Four women accused him of inappropriate touching in 2017, after which he stepped down from day-to-day operations at his restaurant empire and left the since-discontinued ABC cooking show 'The Chew.'
Batali has offered an apology, acknowledging the allegations 'match up' with ways he has acted.
'I have made many mistakes and I am so very sorry that I have disappointed my friends, my family, my fans and my team,' he said in an email newsletter at the time. 'My behavior was wrong and there are no excuses.
I take full responsibility.'
Jennifer Roman, legal analyst at CBS Boston, predicts his apology will resurface during this weeks trial, hinting the remarks may hinder his defense.
'Statements Mario Batali made about that lawsuit saying that the allegations 'match up' with some of his conduct could be seen as an admission of prior sexual assault in other cases,' Roman told TV station Monday.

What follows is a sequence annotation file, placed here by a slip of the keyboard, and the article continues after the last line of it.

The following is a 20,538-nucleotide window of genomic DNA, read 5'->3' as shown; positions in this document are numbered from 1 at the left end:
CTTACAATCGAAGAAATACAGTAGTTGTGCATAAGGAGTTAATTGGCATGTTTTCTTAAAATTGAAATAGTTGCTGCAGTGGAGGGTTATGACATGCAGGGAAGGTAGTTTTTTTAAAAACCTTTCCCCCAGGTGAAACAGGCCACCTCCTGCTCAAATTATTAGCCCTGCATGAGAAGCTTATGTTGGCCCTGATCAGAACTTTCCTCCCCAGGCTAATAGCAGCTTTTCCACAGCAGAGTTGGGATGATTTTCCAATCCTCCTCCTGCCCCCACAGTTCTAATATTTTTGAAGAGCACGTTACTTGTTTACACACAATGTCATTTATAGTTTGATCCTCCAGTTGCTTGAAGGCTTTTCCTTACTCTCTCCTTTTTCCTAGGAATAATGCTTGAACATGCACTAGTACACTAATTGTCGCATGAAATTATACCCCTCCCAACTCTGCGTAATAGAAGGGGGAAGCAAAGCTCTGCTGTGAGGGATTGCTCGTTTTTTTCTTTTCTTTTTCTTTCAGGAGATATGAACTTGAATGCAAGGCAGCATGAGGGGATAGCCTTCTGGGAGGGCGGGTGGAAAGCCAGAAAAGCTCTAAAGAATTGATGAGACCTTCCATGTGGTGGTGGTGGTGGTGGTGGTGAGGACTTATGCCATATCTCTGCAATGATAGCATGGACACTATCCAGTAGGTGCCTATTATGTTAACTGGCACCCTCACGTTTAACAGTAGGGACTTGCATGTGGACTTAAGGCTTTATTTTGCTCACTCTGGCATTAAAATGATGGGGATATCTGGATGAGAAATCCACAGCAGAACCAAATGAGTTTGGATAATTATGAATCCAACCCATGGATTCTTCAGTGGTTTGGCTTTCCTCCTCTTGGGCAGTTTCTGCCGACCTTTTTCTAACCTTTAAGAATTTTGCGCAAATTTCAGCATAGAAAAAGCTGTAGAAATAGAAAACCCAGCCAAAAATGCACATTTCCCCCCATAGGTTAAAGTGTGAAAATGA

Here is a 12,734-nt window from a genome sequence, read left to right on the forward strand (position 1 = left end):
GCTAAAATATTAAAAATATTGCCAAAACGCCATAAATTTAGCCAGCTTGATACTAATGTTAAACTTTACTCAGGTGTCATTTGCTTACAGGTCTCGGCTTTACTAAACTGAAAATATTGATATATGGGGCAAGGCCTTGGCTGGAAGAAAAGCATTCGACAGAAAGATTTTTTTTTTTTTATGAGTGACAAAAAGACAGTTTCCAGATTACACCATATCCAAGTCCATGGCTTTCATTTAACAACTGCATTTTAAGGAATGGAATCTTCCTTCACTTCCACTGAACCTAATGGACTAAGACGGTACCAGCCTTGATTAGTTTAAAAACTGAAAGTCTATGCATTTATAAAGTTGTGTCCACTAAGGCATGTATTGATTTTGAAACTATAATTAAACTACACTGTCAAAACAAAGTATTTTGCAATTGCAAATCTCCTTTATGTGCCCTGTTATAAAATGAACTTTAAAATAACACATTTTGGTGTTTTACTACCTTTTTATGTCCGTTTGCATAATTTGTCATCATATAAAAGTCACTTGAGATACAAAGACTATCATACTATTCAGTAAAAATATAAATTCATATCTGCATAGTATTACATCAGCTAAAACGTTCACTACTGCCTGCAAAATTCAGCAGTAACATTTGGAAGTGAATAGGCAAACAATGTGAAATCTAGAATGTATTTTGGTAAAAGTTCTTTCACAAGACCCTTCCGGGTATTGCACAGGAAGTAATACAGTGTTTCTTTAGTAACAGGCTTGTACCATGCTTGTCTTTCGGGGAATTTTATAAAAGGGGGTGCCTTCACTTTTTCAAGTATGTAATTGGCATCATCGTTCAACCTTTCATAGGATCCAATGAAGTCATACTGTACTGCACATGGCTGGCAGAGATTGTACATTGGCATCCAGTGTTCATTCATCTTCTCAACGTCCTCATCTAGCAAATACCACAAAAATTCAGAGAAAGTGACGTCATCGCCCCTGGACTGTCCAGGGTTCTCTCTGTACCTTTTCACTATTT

Batali's accuser allegedly has 'picture evidence' to support her claims, however his attorney disputes its validity.
Municipal Court Judge James Stanton (pictured in court Monday) is tasked with determining Batali's fate now that the chef has waived his right to a jury
Batali (center) pleaded not guilty in May 2019 to a charge of indecent assault and battery after a woman accused him of forcibly kissing and groping her at a Boston restaurant in 2017.
He is pictured arriving at the Boston Municipal Courthouse on Monday
The woman alleged that Batali (pictured in the Eataly in 2010) saw her taking a photo of him at the now-defunct Towne Stove and Spirits restaurant and invited her to take a selfie with him.